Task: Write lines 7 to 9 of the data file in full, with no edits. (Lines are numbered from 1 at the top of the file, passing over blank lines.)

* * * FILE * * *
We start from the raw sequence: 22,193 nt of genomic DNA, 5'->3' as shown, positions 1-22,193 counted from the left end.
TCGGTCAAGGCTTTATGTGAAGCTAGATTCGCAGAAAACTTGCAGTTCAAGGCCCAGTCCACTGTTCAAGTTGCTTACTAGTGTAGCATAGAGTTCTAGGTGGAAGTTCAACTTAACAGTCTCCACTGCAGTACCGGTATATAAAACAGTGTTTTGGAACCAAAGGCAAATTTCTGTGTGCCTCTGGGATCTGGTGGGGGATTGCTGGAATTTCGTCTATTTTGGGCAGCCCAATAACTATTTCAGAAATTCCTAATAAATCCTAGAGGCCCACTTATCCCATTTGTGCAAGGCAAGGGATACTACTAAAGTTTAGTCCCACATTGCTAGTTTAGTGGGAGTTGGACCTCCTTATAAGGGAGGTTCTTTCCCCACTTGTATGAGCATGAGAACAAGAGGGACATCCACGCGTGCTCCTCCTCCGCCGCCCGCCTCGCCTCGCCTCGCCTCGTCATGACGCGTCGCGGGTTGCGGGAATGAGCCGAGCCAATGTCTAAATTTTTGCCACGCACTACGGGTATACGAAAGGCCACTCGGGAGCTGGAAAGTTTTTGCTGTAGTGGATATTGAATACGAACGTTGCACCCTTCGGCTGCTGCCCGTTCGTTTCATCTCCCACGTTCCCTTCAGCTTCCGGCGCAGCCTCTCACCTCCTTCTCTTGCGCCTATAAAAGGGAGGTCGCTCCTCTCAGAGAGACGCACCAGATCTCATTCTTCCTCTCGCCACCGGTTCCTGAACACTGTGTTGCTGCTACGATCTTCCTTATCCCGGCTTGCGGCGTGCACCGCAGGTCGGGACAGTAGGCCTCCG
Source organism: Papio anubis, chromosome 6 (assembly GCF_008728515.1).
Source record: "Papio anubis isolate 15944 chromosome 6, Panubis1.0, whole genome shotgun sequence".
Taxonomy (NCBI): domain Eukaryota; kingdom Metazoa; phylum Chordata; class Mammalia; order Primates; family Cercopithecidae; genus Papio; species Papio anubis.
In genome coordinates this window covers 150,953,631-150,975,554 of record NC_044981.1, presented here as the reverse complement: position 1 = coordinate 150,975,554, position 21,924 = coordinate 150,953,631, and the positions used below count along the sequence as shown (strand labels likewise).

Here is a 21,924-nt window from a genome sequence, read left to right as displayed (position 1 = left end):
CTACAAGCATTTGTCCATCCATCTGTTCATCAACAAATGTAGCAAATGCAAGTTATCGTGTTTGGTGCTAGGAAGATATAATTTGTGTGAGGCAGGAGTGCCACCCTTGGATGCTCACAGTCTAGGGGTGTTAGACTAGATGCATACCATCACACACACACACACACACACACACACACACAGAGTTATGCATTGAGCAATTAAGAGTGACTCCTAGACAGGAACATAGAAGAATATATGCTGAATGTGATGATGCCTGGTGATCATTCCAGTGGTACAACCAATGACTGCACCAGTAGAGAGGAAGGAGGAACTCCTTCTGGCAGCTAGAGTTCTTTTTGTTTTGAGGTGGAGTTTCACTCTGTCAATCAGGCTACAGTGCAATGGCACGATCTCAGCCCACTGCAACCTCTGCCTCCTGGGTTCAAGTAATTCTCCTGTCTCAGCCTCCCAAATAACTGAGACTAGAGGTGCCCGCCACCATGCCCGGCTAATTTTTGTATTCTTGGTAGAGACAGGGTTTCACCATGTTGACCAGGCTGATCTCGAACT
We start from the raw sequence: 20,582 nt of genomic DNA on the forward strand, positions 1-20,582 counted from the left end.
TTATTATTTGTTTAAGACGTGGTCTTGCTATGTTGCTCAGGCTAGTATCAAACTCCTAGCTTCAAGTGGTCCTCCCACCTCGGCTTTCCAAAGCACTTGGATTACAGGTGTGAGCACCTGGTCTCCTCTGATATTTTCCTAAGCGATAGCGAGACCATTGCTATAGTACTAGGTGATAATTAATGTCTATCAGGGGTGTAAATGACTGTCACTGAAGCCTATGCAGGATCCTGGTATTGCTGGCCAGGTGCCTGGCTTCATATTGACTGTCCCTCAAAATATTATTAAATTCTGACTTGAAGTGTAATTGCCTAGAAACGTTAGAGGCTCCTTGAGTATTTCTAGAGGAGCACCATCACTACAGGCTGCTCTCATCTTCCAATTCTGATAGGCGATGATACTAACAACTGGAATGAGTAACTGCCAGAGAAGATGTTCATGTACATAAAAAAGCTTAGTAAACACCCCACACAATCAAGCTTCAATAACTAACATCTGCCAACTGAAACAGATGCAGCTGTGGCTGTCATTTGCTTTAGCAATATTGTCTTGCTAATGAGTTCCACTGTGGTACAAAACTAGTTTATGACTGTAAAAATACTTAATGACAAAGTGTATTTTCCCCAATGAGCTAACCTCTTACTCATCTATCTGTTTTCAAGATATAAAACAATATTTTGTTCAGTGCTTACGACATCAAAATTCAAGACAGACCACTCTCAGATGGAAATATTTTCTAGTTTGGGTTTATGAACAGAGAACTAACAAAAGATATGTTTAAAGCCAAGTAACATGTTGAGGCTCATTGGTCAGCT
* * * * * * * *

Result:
Here is a 21,924-nt window from a genome sequence, read left to right as displayed (position 1 = left end):
CTACAAGCATTTGTCCATCCATCTGTTCATCAACAAATGTAGCAAATGCAAGTTATCGTGTTTGGTGCTAGGAAGATATAATTTGTGTGAGGCAGGAGTGCCACCCTTGGATGCTCACAGTCTAGGGGTGTTAGACTAGATGCATACCATCACACACACACACACACACACACACACACACAGAGTTATGCATTGAGCAATTAAGAGTGACTCCTAGACAGGAACATAGAAGAATATATGCTGAATGTGATGATGCCTGGTGATCATTCCAGTGGTACAACCAATGACTGCACCAGTAGAGAGGAAGGAGGAACTCCTTCTGGCAGCTAGAGTTCTTTTTGTTTTGAGGTGGAGTTTCACTCTGTCAATCAGGCTACAGTGCAATGGCACGATCTCAGCCCACTGCAACCTCTGCCTCCTGGGTTCAAGTAATTCTCCTGTCTCAGCCTCCCAAATAACTGAGACTAGAGGTGCCCGCCACCATGCCCGGCTAATTTTTGTATTCTTGGTAGAGACAGGGTTTCACCATGTTGACCAGGCTGATCTCGAACT
We start from the raw sequence: 20,582 nt of genomic DNA on the forward strand, positions 1-20,582 counted from the left end.